“Testing is part of keeping the community safe, but it’s not an essential part, and we don’t have the capacity—and I’m not even sure I would do it if somebody plopped all those tests on my desk.”
This dismissal of testing is not new to U-M. Last July, as part of a cost-cutting plan, the school eliminated free testing for sexually transmitted infections (STIs) from its tuition-funded University Health Service. That decision was retracted after student-led social media protests caused an uproar.
The school has yet to change course on its opposition to frequent COVID testing or virtual instruction. This, despite the decision to eschew face-to-face learning by schools from across the nation, including the universities of Pennsylvania, Southern California, Virginia, Princeton, and the State University of Michigan.
The decision to maintain an active campus appears to be financially motivated. Littered throughout Schlissel’s online addresses, one constantly hears GOP-style talking points about the need to reopen the economy even as viral resurgences are on the rise.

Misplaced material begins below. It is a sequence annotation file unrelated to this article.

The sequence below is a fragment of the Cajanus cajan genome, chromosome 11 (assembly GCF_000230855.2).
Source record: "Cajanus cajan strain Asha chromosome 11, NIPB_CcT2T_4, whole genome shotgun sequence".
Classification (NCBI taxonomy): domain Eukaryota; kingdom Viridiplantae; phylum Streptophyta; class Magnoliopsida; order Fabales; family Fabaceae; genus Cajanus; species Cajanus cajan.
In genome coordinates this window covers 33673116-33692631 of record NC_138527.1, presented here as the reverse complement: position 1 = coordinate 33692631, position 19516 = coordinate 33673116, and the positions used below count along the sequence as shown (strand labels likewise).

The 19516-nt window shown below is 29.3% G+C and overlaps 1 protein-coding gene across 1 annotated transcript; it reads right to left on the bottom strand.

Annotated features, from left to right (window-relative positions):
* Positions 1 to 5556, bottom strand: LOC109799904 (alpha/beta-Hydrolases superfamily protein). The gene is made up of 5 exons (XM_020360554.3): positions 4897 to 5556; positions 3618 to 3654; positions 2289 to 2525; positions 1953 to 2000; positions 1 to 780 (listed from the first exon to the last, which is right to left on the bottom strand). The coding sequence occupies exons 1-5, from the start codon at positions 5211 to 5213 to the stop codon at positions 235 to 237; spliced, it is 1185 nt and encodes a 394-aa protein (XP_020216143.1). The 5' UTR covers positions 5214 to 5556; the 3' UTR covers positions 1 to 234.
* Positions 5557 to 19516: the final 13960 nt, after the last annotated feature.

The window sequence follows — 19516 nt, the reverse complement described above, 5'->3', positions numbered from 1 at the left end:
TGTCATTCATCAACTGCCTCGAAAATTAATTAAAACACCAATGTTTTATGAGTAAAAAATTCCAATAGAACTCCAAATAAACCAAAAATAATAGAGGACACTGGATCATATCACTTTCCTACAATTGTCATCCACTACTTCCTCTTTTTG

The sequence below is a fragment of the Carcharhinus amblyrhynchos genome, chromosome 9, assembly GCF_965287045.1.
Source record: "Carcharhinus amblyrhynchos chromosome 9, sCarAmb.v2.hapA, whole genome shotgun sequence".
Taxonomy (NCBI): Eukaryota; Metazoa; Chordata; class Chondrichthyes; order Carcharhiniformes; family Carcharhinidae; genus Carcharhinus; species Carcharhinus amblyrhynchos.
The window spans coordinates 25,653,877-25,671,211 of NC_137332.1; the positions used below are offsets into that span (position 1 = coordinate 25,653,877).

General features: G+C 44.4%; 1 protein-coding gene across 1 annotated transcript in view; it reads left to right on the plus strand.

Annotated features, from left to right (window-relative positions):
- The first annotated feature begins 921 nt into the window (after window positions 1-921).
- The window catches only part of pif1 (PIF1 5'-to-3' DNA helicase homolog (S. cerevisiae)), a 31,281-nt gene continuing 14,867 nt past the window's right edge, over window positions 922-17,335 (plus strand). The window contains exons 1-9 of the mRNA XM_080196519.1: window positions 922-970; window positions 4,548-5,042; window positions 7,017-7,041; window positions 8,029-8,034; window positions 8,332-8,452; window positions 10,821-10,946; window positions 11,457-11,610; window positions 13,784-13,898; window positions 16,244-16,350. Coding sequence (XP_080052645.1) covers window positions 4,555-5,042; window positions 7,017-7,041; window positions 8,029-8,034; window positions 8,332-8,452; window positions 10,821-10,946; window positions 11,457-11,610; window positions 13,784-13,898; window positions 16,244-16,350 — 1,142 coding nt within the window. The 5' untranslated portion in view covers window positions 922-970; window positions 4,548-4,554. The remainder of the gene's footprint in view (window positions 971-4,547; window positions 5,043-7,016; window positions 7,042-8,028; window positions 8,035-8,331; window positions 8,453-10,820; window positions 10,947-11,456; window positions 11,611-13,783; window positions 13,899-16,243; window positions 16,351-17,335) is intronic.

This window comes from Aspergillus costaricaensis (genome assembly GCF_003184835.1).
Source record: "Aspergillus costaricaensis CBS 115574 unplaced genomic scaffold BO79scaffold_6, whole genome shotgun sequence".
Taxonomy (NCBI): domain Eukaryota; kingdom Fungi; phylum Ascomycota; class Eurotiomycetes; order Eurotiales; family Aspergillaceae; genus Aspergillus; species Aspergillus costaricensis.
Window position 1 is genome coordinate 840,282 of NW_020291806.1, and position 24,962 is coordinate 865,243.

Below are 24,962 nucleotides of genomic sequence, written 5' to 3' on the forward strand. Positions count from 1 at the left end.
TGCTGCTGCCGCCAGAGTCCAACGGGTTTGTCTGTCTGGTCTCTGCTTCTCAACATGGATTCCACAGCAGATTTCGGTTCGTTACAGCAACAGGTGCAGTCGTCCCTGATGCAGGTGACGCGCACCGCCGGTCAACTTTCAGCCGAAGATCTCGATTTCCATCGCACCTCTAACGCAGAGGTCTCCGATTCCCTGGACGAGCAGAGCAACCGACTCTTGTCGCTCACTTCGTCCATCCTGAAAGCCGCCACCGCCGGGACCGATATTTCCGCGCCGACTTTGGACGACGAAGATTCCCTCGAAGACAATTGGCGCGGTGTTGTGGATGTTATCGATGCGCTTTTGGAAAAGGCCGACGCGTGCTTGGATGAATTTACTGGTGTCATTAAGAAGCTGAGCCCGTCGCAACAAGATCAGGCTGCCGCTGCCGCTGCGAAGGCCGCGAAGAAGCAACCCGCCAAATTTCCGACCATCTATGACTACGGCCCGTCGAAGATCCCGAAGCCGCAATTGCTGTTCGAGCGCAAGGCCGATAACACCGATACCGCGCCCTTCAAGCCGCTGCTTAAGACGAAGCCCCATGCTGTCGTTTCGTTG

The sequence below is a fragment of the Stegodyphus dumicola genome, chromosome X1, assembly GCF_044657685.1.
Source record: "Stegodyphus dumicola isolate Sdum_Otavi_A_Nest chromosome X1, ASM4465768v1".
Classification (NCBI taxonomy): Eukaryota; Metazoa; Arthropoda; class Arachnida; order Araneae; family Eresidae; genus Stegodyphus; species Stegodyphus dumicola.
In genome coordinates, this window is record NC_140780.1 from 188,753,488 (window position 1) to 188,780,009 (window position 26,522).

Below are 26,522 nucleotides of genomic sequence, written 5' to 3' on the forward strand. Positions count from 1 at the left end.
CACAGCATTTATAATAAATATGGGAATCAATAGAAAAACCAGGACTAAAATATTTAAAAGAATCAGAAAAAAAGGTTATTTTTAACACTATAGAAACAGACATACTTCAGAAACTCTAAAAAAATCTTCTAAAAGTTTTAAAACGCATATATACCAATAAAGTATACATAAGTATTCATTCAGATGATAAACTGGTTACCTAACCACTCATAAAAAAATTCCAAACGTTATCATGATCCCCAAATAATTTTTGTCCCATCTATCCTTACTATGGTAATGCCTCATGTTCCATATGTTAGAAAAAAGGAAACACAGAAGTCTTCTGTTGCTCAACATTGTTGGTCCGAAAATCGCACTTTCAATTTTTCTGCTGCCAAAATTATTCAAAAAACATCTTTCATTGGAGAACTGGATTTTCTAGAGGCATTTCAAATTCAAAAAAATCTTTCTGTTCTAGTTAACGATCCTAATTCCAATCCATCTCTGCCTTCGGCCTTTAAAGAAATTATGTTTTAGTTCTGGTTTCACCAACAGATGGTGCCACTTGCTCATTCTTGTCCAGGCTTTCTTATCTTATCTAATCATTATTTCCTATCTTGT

“There are people whose jobs wouldn’t exist if there weren’t students, and I’m very sensitive to that in a very difficult economy,” Schlissel stated during his Aug. 13 town hall, as if he were unaware that Broadway and most of the entertainment industry has willingly shut down to preserve the safety of its customers and performers. But college students are paying customers too, and as teenagers seeking guidance from a trusted institution, they deserve to have their health put first.
For Ariel Friedlander, an art major and HIV activist at U-M, the belief that teenagers will follow social safety protocols, even as their school’s leader dismisses their efficacy, is a sign that the school does not have a proper safety plan in place and needs to shut down immediately. “This shifts the blame from real systemic issues and the people who are in charge onto individual students,” she said. Even as these students are legally adults, many of them are away from parental supervision for the first time in their lives and bound to make life-changing decisions.
Friedlander believes that until the school can adequately empower the 48,000-plus teenagers and early 20-somethings who attend the school to make safe choices that will protect their lifelong health, it should close.
Echoing this and Sammy’s fear about safety, two students recently tested positive in student dorms, even as requests for additional safety protocols by resident advisers were denied during an Aug. 23 meeting that illustrated the school’s level of preparation.